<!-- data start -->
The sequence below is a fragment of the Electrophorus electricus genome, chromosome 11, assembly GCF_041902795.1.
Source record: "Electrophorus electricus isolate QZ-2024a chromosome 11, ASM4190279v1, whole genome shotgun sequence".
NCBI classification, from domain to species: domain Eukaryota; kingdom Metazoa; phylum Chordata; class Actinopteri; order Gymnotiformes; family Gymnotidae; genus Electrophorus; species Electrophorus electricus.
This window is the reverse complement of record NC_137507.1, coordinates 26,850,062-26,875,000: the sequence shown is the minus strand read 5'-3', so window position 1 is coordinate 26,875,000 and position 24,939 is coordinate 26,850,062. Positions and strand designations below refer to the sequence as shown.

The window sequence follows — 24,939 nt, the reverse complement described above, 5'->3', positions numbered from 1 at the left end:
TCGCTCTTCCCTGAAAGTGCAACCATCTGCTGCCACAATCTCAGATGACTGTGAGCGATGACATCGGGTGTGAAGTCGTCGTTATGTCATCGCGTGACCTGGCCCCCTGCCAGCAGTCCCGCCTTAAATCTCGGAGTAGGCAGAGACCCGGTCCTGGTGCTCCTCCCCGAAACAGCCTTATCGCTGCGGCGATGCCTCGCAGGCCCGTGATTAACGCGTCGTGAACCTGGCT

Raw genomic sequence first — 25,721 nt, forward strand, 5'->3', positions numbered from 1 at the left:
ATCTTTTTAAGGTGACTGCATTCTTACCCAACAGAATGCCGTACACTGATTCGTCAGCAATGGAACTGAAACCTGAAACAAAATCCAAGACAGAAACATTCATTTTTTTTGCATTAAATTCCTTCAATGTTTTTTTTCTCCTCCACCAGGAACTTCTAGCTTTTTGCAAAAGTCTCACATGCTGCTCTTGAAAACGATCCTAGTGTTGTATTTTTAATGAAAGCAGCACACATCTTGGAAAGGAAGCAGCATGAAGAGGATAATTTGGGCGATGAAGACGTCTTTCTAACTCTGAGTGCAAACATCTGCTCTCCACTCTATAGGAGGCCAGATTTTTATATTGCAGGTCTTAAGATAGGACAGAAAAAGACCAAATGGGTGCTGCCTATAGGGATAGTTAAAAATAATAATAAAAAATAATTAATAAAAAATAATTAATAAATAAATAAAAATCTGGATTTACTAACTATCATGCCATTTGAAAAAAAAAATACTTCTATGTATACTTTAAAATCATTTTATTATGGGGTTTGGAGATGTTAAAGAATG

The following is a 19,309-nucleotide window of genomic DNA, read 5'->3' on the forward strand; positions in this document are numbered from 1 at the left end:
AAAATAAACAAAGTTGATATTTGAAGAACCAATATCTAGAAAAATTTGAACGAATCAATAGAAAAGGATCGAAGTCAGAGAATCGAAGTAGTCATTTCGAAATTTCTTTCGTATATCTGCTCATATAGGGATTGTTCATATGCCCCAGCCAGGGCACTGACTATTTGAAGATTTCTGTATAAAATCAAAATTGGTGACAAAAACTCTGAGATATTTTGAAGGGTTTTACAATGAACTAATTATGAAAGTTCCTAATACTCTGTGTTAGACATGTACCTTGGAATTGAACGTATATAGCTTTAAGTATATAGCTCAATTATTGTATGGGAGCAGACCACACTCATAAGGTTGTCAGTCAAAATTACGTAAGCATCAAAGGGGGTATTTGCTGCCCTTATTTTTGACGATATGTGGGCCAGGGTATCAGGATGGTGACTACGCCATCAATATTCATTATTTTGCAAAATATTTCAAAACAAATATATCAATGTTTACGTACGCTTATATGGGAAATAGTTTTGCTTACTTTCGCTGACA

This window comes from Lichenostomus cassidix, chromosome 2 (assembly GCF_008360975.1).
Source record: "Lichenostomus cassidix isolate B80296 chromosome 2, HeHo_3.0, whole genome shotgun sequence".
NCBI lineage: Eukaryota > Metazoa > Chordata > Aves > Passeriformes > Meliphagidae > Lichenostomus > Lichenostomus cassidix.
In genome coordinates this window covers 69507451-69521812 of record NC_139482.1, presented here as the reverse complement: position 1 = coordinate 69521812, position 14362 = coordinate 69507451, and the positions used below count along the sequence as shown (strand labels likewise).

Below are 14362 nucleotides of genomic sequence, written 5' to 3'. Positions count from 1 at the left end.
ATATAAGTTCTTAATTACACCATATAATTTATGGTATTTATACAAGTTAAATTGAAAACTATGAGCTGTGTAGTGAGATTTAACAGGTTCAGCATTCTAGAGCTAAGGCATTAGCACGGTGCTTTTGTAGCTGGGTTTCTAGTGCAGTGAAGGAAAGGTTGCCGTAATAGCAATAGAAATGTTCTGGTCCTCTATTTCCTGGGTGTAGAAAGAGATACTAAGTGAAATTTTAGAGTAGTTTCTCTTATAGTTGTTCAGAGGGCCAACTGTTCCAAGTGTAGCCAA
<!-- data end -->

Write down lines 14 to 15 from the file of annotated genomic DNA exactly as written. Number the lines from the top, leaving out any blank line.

In genome coordinates this window covers 69507451-69521812 of record NC_139482.1, presented here as the reverse complement: position 1 = coordinate 69521812, position 14362 = coordinate 69507451, and the positions used below count along the sequence as shown (strand labels likewise).

Below are 14362 nucleotides of genomic sequence, written 5' to 3'. Positions count from 1 at the left end.